J.League set for sombre return

Japan's footballers will wear black armbands and observe a moment's silence on Saturday as the disrupted J.League makes a sombre return from suspension after last month's catastrophic earthquake.

Asia's top domestic competition will hold its first games since the 11 March quake, tsunami and nuclear crisis, with all kicking off in the early afternoon to conserve electricity. Kashima Antlers and Vegalta Sendai -- as well as second-tier Mito HollyHock -- have been forced to shift their home games because of stadium damage, while two players have quit their clubs over the disaster.

Striker Marquinhos left Sendai citing trauma, while defender and fellow Brazilian Hugo departed Montedio Yamagata after his family urged him to stop playing in Japan. The country has been struck by several strong aftershocks and is grappling with heavy damage to the Fukushima nuclear plant after the 9.0-magnitude earthquake, which left about 13,000 confirmed dead.

"The earthquake heavily affected the Kashima, Mito and Sendai stadiums. It will be the key to restoration that we can stage games at these stadiums," said J.League chairman Kazumi Ohigashi after inspecting the Kashima ground. "The three clubs have overcome many problems and home town people are waiting for them to come back. I hope and I believe the players will give 100 per cent."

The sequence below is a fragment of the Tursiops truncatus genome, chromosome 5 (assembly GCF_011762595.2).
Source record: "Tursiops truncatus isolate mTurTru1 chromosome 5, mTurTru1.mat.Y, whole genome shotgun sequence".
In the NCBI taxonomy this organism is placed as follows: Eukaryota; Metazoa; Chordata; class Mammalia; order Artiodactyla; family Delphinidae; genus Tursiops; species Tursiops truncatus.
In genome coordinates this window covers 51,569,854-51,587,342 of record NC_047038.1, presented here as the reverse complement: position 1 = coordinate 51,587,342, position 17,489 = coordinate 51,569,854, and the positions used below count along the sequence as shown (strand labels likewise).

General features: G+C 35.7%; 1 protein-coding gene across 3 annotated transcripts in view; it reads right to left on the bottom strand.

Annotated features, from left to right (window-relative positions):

We are professional football players and supporters will come to see us play. I want to show them our positive attitude for them.
Nagoya's Yoshizumi Ogawa

Kashima host Yokohama F-Marinos in their temporary home, Tokyo's National Stadium, where they held South Korea's Suwon Bluewings 1-1 this week in their first post-quake game in Japan. "Unfortunately, we can't play at the Kashima stadium. But I think we can play comfortably in a game at the National Stadium," said Kashima's Brazilian coach Oswaldo Oliveira.

Teams have rallied round after the disaster, with defending champions Nagoya Grampus raising more than 15 million yen ($180,000) through a collection among players and staff, and a charity match against Sanfrecce Hiroshima. "I wondered whether we should play football or not, but we are professional football players and supporters will come to see us play. I want to show them our positive attitude for them," said Nagoya's Yoshizumi Ogawa.

Japan's national team played a fund-raiser against a J.League select team, while Gamba Osaka also raised 36 million yen through a charity game and auction. Gamba midfielder Tomokazu Myojin said the weekend's action was like a new start to the season, after only one round of games was possible before the earthquake forced the six-week shutdown.

He said: "Although we played two games in the Champions League, it's a new start. But I feel a lot of expectation rather than anxiety, because we had very good preparations."